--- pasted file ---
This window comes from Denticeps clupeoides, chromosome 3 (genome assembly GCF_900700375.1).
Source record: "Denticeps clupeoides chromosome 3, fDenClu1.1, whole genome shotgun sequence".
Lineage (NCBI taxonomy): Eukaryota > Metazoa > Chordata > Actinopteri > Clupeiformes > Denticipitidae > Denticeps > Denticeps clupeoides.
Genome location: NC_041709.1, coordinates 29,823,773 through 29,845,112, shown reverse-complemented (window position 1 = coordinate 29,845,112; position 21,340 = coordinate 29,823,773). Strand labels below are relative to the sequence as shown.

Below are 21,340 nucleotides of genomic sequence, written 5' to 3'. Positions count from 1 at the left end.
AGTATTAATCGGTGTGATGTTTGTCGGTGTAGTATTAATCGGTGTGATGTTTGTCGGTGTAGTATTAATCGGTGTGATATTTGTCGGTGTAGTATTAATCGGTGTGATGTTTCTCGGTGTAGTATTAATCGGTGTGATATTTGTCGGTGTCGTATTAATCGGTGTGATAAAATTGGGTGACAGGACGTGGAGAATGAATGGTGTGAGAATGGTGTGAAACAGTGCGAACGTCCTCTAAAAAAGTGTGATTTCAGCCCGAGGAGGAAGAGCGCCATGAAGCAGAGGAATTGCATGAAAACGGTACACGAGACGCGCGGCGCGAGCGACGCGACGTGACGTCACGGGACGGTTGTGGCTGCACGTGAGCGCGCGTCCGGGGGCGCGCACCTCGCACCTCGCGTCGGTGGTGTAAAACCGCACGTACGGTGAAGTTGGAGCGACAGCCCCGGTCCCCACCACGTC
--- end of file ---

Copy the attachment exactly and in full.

This window comes from Denticeps clupeoides, chromosome 3 (genome assembly GCF_900700375.1).
Source record: "Denticeps clupeoides chromosome 3, fDenClu1.1, whole genome shotgun sequence".
Lineage (NCBI taxonomy): Eukaryota > Metazoa > Chordata > Actinopteri > Clupeiformes > Denticipitidae > Denticeps > Denticeps clupeoides.
Genome location: NC_041709.1, coordinates 29,823,773 through 29,845,112, shown reverse-complemented (window position 1 = coordinate 29,845,112; position 21,340 = coordinate 29,823,773). Strand labels below are relative to the sequence as shown.

Below are 21,340 nucleotides of genomic sequence, written 5' to 3'. Positions count from 1 at the left end.
AGTATTAATCGGTGTGATGTTTGTCGGTGTAGTATTAATCGGTGTGATGTTTGTCGGTGTAGTATTAATCGGTGTGATATTTGTCGGTGTAGTATTAATCGGTGTGATGTTTCTCGGTGTAGTATTAATCGGTGTGATATTTGTCGGTGTCGTATTAATCGGTGTGATAAAATTGGGTGACAGGACGTGGAGAATGAATGGTGTGAGAATGGTGTGAAACAGTGCGAACGTCCTCTAAAAAAGTGTGATTTCAGCCCGAGGAGGAAGAGCGCCATGAAGCAGAGGAATTGCATGAAAACGGTACACGAGACGCGCGGCGCGAGCGACGCGACGTGACGTCACGGGACGGTTGTGGCTGCACGTGAGCGCGCGTCCGGGGGCGCGCACCTCGCACCTCGCGTCGGTGGTGTAAAACCGCACGTACGGTGAAGTTGGAGCGACAGCCCCGGTCCCCACCACGTC